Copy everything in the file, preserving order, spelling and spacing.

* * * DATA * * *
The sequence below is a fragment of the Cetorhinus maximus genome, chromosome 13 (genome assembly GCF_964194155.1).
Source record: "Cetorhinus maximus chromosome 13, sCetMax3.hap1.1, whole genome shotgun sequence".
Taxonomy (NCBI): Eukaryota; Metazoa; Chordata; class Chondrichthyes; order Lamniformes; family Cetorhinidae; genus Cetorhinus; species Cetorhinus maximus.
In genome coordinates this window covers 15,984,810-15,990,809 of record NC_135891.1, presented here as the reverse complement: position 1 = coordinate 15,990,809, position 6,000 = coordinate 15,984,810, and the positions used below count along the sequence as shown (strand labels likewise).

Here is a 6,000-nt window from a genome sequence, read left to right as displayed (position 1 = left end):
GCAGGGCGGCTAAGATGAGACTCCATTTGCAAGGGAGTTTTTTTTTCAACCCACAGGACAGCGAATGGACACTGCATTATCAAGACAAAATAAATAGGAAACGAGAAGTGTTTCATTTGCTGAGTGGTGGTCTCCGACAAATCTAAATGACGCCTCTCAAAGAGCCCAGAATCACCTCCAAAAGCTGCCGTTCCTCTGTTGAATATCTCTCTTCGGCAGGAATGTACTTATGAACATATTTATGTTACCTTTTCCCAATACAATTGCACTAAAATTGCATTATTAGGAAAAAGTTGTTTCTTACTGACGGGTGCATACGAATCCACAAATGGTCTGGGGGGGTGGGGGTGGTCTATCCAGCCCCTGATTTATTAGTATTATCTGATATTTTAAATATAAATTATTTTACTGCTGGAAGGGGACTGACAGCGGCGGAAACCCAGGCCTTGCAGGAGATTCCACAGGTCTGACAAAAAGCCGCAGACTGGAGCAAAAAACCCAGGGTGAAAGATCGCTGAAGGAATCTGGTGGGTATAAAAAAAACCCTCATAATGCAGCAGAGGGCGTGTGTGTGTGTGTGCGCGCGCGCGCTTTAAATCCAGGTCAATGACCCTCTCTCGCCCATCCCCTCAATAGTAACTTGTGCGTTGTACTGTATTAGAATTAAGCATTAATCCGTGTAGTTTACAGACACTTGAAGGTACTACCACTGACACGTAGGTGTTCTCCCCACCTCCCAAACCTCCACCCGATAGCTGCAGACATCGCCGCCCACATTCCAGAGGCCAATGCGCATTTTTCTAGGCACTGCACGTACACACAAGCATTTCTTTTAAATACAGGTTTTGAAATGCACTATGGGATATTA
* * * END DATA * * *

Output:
The sequence below is a fragment of the Cetorhinus maximus genome, chromosome 13 (genome assembly GCF_964194155.1).
Source record: "Cetorhinus maximus chromosome 13, sCetMax3.hap1.1, whole genome shotgun sequence".
Taxonomy (NCBI): Eukaryota; Metazoa; Chordata; class Chondrichthyes; order Lamniformes; family Cetorhinidae; genus Cetorhinus; species Cetorhinus maximus.
In genome coordinates this window covers 15,984,810-15,990,809 of record NC_135891.1, presented here as the reverse complement: position 1 = coordinate 15,990,809, position 6,000 = coordinate 15,984,810, and the positions used below count along the sequence as shown (strand labels likewise).

Here is a 6,000-nt window from a genome sequence, read left to right as displayed (position 1 = left end):
GCAGGGCGGCTAAGATGAGACTCCATTTGCAAGGGAGTTTTTTTTTCAACCCACAGGACAGCGAATGGACACTGCATTATCAAGACAAAATAAATAGGAAACGAGAAGTGTTTCATTTGCTGAGTGGTGGTCTCCGACAAATCTAAATGACGCCTCTCAAAGAGCCCAGAATCACCTCCAAAAGCTGCCGTTCCTCTGTTGAATATCTCTCTTCGGCAGGAATGTACTTATGAACATATTTATGTTACCTTTTCCCAATACAATTGCACTAAAATTGCATTATTAGGAAAAAGTTGTTTCTTACTGACGGGTGCATACGAATCCACAAATGGTCTGGGGGGGTGGGGGTGGTCTATCCAGCCCCTGATTTATTAGTATTATCTGATATTTTAAATATAAATTATTTTACTGCTGGAAGGGGACTGACAGCGGCGGAAACCCAGGCCTTGCAGGAGATTCCACAGGTCTGACAAAAAGCCGCAGACTGGAGCAAAAAACCCAGGGTGAAAGATCGCTGAAGGAATCTGGTGGGTATAAAAAAAACCCTCATAATGCAGCAGAGGGCGTGTGTGTGTGTGTGCGCGCGCGCGCTTTAAATCCAGGTCAATGACCCTCTCTCGCCCATCCCCTCAATAGTAACTTGTGCGTTGTACTGTATTAGAATTAAGCATTAATCCGTGTAGTTTACAGACACTTGAAGGTACTACCACTGACACGTAGGTGTTCTCCCCACCTCCCAAACCTCCACCCGATAGCTGCAGACATCGCCGCCCACATTCCAGAGGCCAATGCGCATTTTTCTAGGCACTGCACGTACACACAAGCATTTCTTTTAAATACAGGTTTTGAAATGCACTATGGGATATTA